Spectrum Bias and Individual Strengths of SARS-CoV-2 Serological Tests-A Population-Based Evaluation

Diagnostics (Basel). 2021 Oct 6;11(10):1843. doi: 10.3390/diagnostics11101843.


Antibody testing for determining the SARS-CoV-2 serostatus was rapidly introduced in early 2020 and since then has been gaining special emphasis regarding correlates of protection. With limited access to representative samples with known SARS-CoV-2 infection status during the initial period of test development and validation, spectrum bias has to be considered when moving from a "test establishment setting" to population-based settings, in which antibody testing is currently implemented. To provide insights into the presence and magnitude of spectrum bias and to estimate performance measures of antibody testing in a population-based environment, we compared SARS-CoV-2 neutralization to a battery of serological tests and latent class analyses (LCA) in a subgroup (n = 856) of the larger population based TiKoCo-19 cohort (n = 4185). Regarding spectrum bias, we could proof notable differences in test sensitivities and specificities when moving to a population-based setting, with larger effects visible in earlier registered tests. While in the population-based setting the two Roche ELECSYS anti-SARS-CoV-2 tests outperformed every other test and even LCA regarding sensitivity and specificity in dichotomous testing, they didn't provide satisfying quantitative correlation with neutralization capacity. In contrast, our in-house anti SARS-CoV-2-Spike receptor binding domain (RBD) IgG-ELISA (enzyme-linked-immunosorbant assay) though inferior in dichotomous testing, provided satisfactory quantitative correlation and may thus represent a better correlate of protection. In summary, all tests, led by the two Roche tests, provided sufficient accuracy for dichotomous identification of neutralizing sera, with increasing spectrum bias visible in earlier registered tests, while the majority of tests, except the RBD-ELISA, didn't provide satisfactory quantitative correlations.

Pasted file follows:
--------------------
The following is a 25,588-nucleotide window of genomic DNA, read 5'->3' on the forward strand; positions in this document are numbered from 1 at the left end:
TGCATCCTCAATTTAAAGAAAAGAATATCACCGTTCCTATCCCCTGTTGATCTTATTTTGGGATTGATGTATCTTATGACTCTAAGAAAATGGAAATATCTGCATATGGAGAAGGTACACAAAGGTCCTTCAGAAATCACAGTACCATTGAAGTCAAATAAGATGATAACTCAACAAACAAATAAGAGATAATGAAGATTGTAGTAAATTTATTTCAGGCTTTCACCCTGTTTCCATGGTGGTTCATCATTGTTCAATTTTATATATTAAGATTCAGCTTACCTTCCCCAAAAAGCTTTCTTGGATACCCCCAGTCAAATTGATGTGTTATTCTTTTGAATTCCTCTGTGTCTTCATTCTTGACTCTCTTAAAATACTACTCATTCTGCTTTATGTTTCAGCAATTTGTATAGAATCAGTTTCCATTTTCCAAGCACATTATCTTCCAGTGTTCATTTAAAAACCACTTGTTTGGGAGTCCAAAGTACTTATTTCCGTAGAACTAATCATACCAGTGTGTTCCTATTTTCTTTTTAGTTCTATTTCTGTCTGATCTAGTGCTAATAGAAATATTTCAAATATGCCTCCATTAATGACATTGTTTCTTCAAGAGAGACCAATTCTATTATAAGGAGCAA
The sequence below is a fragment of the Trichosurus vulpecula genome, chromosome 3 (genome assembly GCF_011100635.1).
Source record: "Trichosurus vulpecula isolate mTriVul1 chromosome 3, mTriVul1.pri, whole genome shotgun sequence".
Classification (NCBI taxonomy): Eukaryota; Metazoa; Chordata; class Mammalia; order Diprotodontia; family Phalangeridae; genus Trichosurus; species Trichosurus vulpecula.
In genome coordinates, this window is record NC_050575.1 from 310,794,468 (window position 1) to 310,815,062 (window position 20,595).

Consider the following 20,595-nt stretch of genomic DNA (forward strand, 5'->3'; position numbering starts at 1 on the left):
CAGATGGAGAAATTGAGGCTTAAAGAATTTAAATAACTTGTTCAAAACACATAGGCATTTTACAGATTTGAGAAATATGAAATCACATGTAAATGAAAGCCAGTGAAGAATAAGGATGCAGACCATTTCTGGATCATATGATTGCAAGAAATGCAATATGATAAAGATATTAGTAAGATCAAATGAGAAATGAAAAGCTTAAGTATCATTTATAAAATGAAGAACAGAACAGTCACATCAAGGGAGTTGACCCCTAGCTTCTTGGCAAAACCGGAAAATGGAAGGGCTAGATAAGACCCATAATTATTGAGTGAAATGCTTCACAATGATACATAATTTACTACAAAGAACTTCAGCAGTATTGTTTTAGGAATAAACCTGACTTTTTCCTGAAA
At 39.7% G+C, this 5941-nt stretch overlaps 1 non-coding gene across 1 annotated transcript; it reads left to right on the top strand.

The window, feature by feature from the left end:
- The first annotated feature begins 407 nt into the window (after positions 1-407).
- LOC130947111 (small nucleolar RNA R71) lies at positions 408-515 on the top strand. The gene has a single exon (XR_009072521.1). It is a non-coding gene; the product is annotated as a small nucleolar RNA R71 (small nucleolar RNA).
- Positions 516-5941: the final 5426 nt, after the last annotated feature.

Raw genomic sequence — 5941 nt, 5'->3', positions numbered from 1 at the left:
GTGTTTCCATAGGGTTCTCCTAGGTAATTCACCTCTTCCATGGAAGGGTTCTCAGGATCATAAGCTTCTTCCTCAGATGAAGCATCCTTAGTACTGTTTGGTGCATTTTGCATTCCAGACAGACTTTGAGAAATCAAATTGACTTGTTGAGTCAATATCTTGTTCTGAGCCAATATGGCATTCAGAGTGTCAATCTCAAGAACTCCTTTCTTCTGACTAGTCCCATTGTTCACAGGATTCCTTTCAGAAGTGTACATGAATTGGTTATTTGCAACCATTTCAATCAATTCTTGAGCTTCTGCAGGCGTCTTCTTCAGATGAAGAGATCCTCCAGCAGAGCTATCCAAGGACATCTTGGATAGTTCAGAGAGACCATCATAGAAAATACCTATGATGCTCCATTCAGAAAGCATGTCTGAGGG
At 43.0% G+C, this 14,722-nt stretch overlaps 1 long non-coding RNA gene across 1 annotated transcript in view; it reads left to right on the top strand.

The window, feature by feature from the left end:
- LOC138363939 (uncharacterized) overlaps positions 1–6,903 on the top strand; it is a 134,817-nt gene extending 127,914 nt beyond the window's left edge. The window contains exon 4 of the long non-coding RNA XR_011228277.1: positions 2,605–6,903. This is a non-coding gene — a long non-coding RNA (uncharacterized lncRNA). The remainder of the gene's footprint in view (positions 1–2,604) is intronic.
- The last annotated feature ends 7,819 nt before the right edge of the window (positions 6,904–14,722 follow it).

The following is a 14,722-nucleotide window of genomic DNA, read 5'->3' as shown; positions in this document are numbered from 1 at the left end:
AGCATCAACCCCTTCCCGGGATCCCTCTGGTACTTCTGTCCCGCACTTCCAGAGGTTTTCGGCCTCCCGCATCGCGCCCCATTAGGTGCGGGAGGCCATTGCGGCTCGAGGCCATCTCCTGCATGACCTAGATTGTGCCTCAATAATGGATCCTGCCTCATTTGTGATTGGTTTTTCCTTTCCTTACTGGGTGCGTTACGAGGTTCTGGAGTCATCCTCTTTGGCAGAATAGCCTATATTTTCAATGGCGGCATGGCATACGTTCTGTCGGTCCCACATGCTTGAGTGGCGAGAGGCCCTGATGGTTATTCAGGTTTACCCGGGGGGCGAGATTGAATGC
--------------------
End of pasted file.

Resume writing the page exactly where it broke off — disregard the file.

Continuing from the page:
Keywords: ECLIA; ELISA; SARS-CoV-2; neutralization; sensitivity; serology; specificity; spectrum bias; test accuracy.